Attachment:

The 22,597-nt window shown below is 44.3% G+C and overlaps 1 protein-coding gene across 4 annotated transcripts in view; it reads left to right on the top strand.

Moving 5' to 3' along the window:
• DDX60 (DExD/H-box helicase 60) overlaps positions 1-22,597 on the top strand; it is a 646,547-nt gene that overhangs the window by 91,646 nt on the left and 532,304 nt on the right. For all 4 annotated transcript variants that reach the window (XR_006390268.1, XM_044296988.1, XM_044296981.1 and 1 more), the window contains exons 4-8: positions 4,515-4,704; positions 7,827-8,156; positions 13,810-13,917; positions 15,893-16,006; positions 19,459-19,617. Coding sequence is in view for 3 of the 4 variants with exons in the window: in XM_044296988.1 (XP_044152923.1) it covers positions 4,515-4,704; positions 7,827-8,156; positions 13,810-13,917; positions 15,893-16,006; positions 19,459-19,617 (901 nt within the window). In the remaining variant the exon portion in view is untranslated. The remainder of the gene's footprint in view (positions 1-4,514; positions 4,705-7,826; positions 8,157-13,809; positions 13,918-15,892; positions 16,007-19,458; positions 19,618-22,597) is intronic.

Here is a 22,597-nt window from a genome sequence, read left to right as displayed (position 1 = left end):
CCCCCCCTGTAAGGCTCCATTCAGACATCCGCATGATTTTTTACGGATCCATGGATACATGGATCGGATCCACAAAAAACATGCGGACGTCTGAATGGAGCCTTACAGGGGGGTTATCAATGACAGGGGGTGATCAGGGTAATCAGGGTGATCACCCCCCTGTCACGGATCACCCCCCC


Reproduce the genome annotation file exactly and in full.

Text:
The 22,597-nt window shown below is 44.3% G+C and overlaps 1 protein-coding gene across 4 annotated transcripts in view; it reads left to right on the top strand.

Moving 5' to 3' along the window:
• DDX60 (DExD/H-box helicase 60) overlaps positions 1-22,597 on the top strand; it is a 646,547-nt gene that overhangs the window by 91,646 nt on the left and 532,304 nt on the right. For all 4 annotated transcript variants that reach the window (XR_006390268.1, XM_044296988.1, XM_044296981.1 and 1 more), the window contains exons 4-8: positions 4,515-4,704; positions 7,827-8,156; positions 13,810-13,917; positions 15,893-16,006; positions 19,459-19,617. Coding sequence is in view for 3 of the 4 variants with exons in the window: in XM_044296988.1 (XP_044152923.1) it covers positions 4,515-4,704; positions 7,827-8,156; positions 13,810-13,917; positions 15,893-16,006; positions 19,459-19,617 (901 nt within the window). In the remaining variant the exon portion in view is untranslated. The remainder of the gene's footprint in view (positions 1-4,514; positions 4,705-7,826; positions 8,157-13,809; positions 13,918-15,892; positions 16,007-19,458; positions 19,618-22,597) is intronic.

Here is a 22,597-nt window from a genome sequence, read left to right as displayed (position 1 = left end):
CCCCCCCTGTAAGGCTCCATTCAGACATCCGCATGATTTTTTACGGATCCATGGATACATGGATCGGATCCACAAAAAACATGCGGACGTCTGAATGGAGCCTTACAGGGGGGTTATCAATGACAGGGGGTGATCAGGGTAATCAGGGTGATCACCCCCCTGTCACGGATCACCCCCCC